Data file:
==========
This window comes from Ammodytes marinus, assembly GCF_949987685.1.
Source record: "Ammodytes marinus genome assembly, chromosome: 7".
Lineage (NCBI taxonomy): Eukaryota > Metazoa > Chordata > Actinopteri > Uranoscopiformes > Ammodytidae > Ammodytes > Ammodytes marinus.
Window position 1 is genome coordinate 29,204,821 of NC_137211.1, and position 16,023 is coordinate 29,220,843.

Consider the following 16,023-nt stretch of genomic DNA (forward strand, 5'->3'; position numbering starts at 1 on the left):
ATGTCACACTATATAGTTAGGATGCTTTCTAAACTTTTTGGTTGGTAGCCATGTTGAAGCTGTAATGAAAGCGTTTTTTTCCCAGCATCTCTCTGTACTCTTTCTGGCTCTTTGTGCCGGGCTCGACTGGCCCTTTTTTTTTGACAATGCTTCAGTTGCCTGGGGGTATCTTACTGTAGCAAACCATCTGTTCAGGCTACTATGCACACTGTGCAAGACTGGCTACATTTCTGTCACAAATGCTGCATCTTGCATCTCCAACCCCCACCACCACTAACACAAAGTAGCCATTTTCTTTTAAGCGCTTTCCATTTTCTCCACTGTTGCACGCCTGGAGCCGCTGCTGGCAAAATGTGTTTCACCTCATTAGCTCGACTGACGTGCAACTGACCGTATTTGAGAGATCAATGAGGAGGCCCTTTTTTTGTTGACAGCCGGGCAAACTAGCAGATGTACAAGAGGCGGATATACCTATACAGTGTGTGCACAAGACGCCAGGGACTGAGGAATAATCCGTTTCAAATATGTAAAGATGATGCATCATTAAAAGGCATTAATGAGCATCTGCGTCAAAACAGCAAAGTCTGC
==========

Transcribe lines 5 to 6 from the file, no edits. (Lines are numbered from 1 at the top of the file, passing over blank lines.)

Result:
Consider the following 16,023-nt stretch of genomic DNA (forward strand, 5'->3'; position numbering starts at 1 on the left):
ATGTCACACTATATAGTTAGGATGCTTTCTAAACTTTTTGGTTGGTAGCCATGTTGAAGCTGTAATGAAAGCGTTTTTTTCCCAGCATCTCTCTGTACTCTTTCTGGCTCTTTGTGCCGGGCTCGACTGGCCCTTTTTTTTTGACAATGCTTCAGTTGCCTGGGGGTATCTTACTGTAGCAAACCATCTGTTCAGGCTACTATGCACACTGTGCAAGACTGGCTACATTTCTGTCACAAATGCTGCATCTTGCATCTCCAACCCCCACCACCACTAACACAAAGTAGCCATTTTCTTTTAAGCGCTTTCCATTTTCTCCACTGTTGCACGCCTGGAGCCGCTGCTGGCAAAATGTGTTTCACCTCATTAGCTCGACTGACGTGCAACTGACCGTATTTGAGAGATCAATGAGGAGGCCCTTTTTTTGTTGACAGCCGGGCAAACTAGCAGATGTACAAGAGGCGGATATACCTATACAGTGTGTGCACAAGACGCCAGGGACTGAGGAATAATCCGTTTCAAATATGTAAAGATGATGCATCATTAAAAGGCATTAATGAGCATCTGCGTCAAAACAGCAAAGTCTGC